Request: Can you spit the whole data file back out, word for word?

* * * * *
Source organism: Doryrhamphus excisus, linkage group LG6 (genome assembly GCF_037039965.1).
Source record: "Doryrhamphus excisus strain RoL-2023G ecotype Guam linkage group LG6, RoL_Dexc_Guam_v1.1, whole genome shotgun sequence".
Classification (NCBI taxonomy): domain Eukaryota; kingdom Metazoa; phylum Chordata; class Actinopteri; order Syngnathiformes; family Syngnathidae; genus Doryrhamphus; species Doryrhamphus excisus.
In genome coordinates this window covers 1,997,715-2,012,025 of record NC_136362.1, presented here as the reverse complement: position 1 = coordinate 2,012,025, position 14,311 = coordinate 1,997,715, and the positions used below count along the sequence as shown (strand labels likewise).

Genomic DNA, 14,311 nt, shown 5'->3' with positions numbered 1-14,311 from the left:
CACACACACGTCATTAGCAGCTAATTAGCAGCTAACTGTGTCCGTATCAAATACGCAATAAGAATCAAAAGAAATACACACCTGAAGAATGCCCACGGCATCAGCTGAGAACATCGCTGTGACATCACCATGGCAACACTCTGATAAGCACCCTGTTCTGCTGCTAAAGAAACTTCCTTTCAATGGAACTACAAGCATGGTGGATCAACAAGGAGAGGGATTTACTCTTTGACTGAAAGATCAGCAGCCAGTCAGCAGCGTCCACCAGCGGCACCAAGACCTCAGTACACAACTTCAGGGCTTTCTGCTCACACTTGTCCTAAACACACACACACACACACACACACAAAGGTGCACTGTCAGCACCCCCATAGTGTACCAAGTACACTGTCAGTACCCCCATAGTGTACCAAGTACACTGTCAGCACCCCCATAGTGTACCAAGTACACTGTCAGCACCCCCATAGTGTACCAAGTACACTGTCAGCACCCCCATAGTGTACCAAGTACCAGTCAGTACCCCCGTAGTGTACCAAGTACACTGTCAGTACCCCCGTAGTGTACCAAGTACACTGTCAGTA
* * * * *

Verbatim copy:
Source organism: Doryrhamphus excisus, linkage group LG6 (genome assembly GCF_037039965.1).
Source record: "Doryrhamphus excisus strain RoL-2023G ecotype Guam linkage group LG6, RoL_Dexc_Guam_v1.1, whole genome shotgun sequence".
Classification (NCBI taxonomy): domain Eukaryota; kingdom Metazoa; phylum Chordata; class Actinopteri; order Syngnathiformes; family Syngnathidae; genus Doryrhamphus; species Doryrhamphus excisus.
In genome coordinates this window covers 1,997,715-2,012,025 of record NC_136362.1, presented here as the reverse complement: position 1 = coordinate 2,012,025, position 14,311 = coordinate 1,997,715, and the positions used below count along the sequence as shown (strand labels likewise).

Genomic DNA, 14,311 nt, shown 5'->3' with positions numbered 1-14,311 from the left:
CACACACACGTCATTAGCAGCTAATTAGCAGCTAACTGTGTCCGTATCAAATACGCAATAAGAATCAAAAGAAATACACACCTGAAGAATGCCCACGGCATCAGCTGAGAACATCGCTGTGACATCACCATGGCAACACTCTGATAAGCACCCTGTTCTGCTGCTAAAGAAACTTCCTTTCAATGGAACTACAAGCATGGTGGATCAACAAGGAGAGGGATTTACTCTTTGACTGAAAGATCAGCAGCCAGTCAGCAGCGTCCACCAGCGGCACCAAGACCTCAGTACACAACTTCAGGGCTTTCTGCTCACACTTGTCCTAAACACACACACACACACACACACACAAAGGTGCACTGTCAGCACCCCCATAGTGTACCAAGTACACTGTCAGTACCCCCATAGTGTACCAAGTACACTGTCAGCACCCCCATAGTGTACCAAGTACACTGTCAGCACCCCCATAGTGTACCAAGTACACTGTCAGCACCCCCATAGTGTACCAAGTACCAGTCAGTACCCCCGTAGTGTACCAAGTACACTGTCAGTACCCCCGTAGTGTACCAAGTACACTGTCAGTA